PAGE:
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Unit 4 European spaceflight enthusiasts

Robert H. Goddard (1882-1945)

Robert Goddard began his experiments in rocketry while studying for his doctorate at Clark University in Worcester, Massachusetts. Goddard's doctoral dissertation "On the Conduction of Electricity at Contacts of Dissimilar Solids", 1911, was not related to rocketry, but was rather in the "main stream" physics. Goddard experimentally studied anisotropic changes in the electrical resistance of loosely powdered substances, particularly barium sulphide. The emerging radio technology relied on such materials for receiving the signals. Today we would call this area of research experimental solid-state physics.

His Ph.D. degree attained, Goddard actively embarked on research in rocketry, when he joined the faculty of Clark University in 1914. His basic research and development of new technology would achieve many rocket "firsts" and bring him 214 patents. He would often be called the Father of Modern Rocketry. Goddard concentrated first on the study of solid-propellant gunpowder rockets and improving their efficiency. The term "efficiency," introduced by him, meant "the ratio of the kinetic energy of the expelled gases to the heat energy of the powder."

Robert Goddard presented the results of his early rocket work in the Smithsonian Miscellaneous Collections, 1919, a publication of the respectable Smithsonian Institution. This famous treatise of Goddard, entitled "A Method of Reaching Extreme Altitudes," outlined his ideas on rocketry and included detailed calculations of rocket dynamics and results of his various tests.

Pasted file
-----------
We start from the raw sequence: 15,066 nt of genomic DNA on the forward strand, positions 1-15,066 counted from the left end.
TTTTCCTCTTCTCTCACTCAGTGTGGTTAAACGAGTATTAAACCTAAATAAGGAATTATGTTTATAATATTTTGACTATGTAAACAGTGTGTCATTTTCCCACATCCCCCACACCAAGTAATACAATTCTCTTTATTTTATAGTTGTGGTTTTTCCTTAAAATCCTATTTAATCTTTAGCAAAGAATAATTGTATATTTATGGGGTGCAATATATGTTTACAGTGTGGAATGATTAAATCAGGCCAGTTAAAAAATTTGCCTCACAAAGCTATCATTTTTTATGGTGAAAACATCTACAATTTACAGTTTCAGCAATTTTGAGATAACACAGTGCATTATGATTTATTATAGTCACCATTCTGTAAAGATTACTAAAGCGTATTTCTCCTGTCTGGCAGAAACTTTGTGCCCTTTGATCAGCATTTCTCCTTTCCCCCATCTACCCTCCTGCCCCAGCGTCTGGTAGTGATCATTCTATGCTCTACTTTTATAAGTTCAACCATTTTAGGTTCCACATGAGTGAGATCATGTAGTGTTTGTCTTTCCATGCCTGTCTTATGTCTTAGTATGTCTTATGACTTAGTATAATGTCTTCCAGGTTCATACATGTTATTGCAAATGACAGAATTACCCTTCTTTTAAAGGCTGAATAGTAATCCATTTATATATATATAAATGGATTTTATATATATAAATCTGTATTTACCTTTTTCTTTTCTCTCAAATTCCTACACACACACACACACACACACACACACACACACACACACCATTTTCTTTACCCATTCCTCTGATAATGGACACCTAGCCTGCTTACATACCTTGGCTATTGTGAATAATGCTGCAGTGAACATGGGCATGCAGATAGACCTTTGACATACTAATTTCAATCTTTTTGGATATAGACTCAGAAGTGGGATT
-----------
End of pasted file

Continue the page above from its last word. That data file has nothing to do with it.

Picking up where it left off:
In 1935 the first liquid-propellant rocket accelerated to a speed faster than the speed of sound. Two years later, on 26 March 1937, the Goddard's rocket reached an altitude 8000 — 9000 ft (2400 — 2700 m). All of this work was performed by Robert Goddard practically alone, with a few assistants. History would demonstrate, in a few years only, that the time of such individual effort has gone. The development of a modern powerful rocket would require a concerted effort of hundreds and thousands of scientists and engineers backed by the vast resources; the task possible only with the support of a mighty state.

Robert H. Goddard died on 10 August 1945, in Baltimore a few days after World War II ended. The recognition of Goddard's work came only long after his death. In 1959 the U.S. Congress honored Robert H. Goddard, and NASA named after him one of its leading field centers, Goddard Space Flight Center, in Greenbelt, Maryland, on May l.

Hermann Oberth (1894-1989)

Hermann Oberth was born on 25 June 1894, to a German family in Transylvania, a region of Austria — Hungary and now a part of Rumania. When he was 11 years old, Hermann had become fascinated by spaceflight afler reading Jules Verne's From the Earth to the Moon.

Oberth’s book appeared in 1923 under the title “The Rocket into Interplanetary Space”. In his book, Hermann Oberth focused on rocket dynamics. He considered the powered vertical flight through the atmosphere and introduced a concept of the optimal velocity that minimizes propellant consumption. He showed how a rocket could achieve the velocity allowing it to escape Earth's gravity. He described the details of liquid-propellant engines and calculated propellant exhaust velocities. Oberth introduced a number of ideas such as rocket staging, film cooling of the engine walls, and strengthening the structure by pressurizing propellant tanks.

The book presented a detailed design of a two-stage rocket with extensive supporting engineering calculations. The rocket used liquid oxygen as an oxidizer. The fuel was liquid hydrogen for the second -(upper) stage engine and the alcohol-water mixture for the first- (lower) stage engine. The latter combination would be used in the famous German A-4 (V-2) ballistic missile in 1940s.

Oberth joined the German Society for Space Traveland became its president in 1929.

Hermann Oberth played an important role in practical development of rocketry in Germany in the 1930s and provided inspiration for a generation of.